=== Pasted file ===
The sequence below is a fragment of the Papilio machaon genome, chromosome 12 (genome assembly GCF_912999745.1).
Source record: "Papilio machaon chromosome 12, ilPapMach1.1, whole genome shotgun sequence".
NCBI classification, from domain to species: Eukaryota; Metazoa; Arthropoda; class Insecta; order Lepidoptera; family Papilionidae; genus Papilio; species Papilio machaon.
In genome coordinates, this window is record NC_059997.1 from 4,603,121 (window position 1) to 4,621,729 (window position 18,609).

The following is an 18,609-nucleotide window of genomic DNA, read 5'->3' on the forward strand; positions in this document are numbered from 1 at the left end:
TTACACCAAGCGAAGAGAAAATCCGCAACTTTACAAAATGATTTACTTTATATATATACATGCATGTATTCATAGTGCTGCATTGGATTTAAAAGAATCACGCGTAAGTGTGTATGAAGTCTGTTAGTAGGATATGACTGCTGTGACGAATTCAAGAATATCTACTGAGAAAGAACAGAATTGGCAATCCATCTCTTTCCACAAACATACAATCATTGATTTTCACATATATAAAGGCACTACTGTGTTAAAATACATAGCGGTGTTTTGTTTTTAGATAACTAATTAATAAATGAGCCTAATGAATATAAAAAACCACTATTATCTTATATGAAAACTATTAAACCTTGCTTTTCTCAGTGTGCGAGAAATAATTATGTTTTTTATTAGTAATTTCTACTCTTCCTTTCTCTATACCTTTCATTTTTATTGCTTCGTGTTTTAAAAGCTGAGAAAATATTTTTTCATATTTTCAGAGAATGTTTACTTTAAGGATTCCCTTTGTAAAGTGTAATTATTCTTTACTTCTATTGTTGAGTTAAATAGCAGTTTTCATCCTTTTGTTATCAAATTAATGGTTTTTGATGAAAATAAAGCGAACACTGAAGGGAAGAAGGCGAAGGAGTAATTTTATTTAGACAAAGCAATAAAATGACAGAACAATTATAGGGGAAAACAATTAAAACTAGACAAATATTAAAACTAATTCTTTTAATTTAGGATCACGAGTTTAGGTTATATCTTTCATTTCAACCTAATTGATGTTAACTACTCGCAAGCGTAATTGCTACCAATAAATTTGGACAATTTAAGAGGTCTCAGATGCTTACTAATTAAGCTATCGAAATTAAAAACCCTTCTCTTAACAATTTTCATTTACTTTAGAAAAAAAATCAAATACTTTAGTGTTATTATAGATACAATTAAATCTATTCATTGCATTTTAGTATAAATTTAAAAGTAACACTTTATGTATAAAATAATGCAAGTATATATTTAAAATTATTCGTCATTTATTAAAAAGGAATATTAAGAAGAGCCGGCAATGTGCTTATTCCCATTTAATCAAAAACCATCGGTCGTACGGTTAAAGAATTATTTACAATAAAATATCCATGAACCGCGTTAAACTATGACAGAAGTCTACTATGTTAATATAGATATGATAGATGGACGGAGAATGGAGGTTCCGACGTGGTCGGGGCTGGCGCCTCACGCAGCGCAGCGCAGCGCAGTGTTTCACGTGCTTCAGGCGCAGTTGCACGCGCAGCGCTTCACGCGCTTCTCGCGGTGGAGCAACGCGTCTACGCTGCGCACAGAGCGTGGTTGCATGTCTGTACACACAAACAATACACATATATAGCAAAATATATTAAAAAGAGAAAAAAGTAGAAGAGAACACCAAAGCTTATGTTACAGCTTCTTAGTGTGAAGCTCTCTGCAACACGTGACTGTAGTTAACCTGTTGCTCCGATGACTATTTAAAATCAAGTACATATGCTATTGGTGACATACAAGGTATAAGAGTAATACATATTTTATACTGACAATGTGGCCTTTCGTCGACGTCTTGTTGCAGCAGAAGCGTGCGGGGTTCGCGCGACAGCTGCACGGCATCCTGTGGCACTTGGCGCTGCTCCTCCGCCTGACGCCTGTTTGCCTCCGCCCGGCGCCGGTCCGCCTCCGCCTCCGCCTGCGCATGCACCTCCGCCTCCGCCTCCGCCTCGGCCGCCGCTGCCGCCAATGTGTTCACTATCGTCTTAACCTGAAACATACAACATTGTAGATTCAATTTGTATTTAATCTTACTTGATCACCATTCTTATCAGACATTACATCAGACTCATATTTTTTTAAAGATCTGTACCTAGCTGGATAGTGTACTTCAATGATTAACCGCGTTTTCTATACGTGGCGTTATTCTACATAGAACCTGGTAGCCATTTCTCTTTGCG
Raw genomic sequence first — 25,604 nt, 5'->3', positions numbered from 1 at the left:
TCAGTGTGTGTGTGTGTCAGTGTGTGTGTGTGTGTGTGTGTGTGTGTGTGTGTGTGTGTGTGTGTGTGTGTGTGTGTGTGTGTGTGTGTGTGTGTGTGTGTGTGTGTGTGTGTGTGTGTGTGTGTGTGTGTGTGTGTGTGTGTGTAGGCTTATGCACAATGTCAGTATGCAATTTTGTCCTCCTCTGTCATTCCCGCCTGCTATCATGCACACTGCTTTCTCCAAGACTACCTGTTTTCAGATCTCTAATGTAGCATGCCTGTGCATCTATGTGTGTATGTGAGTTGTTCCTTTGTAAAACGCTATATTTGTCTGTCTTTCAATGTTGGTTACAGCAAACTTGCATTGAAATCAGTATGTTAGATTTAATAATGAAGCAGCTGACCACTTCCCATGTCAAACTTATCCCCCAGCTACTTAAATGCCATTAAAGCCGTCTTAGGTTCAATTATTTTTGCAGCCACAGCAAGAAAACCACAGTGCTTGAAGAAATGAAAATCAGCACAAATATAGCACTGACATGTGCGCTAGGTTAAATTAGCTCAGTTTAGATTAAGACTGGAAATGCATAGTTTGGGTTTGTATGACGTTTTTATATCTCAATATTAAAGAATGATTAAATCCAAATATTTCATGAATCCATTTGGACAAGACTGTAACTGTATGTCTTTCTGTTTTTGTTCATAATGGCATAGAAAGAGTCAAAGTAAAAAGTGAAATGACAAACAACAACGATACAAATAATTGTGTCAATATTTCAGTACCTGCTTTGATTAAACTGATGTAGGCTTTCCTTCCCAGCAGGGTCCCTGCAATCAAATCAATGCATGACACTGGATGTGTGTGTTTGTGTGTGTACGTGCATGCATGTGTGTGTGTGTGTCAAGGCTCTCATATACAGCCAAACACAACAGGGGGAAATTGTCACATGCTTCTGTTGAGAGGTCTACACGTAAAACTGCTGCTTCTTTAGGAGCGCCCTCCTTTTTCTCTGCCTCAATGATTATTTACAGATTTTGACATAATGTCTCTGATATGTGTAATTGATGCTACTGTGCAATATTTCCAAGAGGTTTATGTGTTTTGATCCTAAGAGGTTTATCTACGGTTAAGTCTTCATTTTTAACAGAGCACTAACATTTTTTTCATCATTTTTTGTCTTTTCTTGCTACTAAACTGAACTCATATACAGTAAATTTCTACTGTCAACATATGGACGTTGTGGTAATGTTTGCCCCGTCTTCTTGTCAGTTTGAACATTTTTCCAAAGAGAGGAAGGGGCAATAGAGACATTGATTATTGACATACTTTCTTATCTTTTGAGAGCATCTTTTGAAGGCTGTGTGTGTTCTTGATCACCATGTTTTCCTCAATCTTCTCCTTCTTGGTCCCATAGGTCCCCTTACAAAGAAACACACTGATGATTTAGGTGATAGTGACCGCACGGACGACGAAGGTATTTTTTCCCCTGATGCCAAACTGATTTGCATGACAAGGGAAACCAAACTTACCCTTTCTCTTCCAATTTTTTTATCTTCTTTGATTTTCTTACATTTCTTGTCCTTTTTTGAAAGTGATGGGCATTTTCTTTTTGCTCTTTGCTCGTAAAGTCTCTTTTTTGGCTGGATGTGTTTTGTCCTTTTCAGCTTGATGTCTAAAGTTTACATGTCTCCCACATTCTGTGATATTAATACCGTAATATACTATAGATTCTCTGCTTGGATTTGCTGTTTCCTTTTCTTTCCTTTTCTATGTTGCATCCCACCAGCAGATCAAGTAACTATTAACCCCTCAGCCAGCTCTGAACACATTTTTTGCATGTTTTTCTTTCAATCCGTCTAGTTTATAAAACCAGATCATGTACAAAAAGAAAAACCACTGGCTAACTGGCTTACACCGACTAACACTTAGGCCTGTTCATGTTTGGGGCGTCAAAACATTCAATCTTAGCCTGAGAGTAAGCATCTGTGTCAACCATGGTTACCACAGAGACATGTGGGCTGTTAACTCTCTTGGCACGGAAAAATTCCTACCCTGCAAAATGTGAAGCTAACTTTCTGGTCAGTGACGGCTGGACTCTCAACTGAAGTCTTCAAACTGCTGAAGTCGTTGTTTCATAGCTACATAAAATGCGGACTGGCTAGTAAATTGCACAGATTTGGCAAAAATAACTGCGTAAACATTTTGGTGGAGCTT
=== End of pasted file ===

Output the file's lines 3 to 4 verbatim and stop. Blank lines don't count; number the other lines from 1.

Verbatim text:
NCBI classification, from domain to species: Eukaryota; Metazoa; Arthropoda; class Insecta; order Lepidoptera; family Papilionidae; genus Papilio; species Papilio machaon.
In genome coordinates, this window is record NC_059997.1 from 4,603,121 (window position 1) to 4,621,729 (window position 18,609).